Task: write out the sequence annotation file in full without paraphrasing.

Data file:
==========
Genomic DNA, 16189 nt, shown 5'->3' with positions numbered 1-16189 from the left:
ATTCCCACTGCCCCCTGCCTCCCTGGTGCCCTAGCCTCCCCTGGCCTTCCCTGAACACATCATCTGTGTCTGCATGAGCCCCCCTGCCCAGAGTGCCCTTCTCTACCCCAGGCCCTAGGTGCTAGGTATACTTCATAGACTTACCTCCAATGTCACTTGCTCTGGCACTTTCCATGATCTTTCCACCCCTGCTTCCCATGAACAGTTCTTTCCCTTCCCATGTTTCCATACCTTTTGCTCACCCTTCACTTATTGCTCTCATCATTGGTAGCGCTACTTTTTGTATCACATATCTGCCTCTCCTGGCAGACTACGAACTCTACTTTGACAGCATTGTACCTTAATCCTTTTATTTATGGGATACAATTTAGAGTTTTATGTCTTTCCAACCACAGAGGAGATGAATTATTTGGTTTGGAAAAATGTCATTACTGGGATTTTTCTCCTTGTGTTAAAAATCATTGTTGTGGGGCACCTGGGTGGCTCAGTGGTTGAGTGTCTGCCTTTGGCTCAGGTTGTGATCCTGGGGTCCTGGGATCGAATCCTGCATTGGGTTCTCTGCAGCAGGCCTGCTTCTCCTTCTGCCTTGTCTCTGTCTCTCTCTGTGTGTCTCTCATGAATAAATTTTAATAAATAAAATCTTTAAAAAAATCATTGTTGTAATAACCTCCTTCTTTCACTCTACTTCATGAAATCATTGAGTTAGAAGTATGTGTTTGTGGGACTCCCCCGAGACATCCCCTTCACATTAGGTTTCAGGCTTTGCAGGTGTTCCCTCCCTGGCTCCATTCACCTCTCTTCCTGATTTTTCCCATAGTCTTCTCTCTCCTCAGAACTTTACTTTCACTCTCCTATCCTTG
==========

Genomic DNA, 16189 nt, shown 5'->3' with positions numbered 1-16189 from the left:
ATTCCCACTGCCCCCTGCCTCCCTGGTGCCCTAGCCTCCCCTGGCCTTCCCTGAACACATCATCTGTGTCTGCATGAGCCCCCCTGCCCAGAGTGCCCTTCTCTACCCCAGGCCCTAGGTGCTAGGTATACTTCATAGACTTACCTCCAATGTCACTTGCTCTGGCACTTTCCATGATCTTTCCACCCCTGCTTCCCATGAACAGTTCTTTCCCTTCCCATGTTTCCATACCTTTTGCTCACCCTTCACTTATTGCTCTCATCATTGGTAGCGCTACTTTTTGTATCACATATCTGCCTCTCCTGGCAGACTACGAACTCTACTTTGACAGCATTGTACCTTAATCCTTTTATTTATGGGATACAATTTAGAGTTTTATGTCTTTCCAACCACAGAGGAGATGAATTATTTGGTTTGGAAAAATGTCATTACTGGGATTTTTCTCCTTGTGTTAAAAATCATTGTTGTGGGGCACCTGGGTGGCTCAGTGGTTGAGTGTCTGCCTTTGGCTCAGGTTGTGATCCTGGGGTCCTGGGATCGAATCCTGCATTGGGTTCTCTGCAGCAGGCCTGCTTCTCCTTCTGCCTTGTCTCTGTCTCTCTCTGTGTGTCTCTCATGAATAAATTTTAATAAATAAAATCTTTAAAAAAATCATTGTTGTAATAACCTCCTTCTTTCACTCTACTTCATGAAATCATTGAGTTAGAAGTATGTGTTTGTGGGACTCCCCCGAGACATCCCCTTCACATTAGGTTTCAGGCTTTGCAGGTGTTCCCTCCCTGGCTCCATTCACCTCTCTTCCTGATTTTTCCCATAGTCTTCTCTCTCCTCAGAACTTTACTTTCACTCTCCTATCCTTG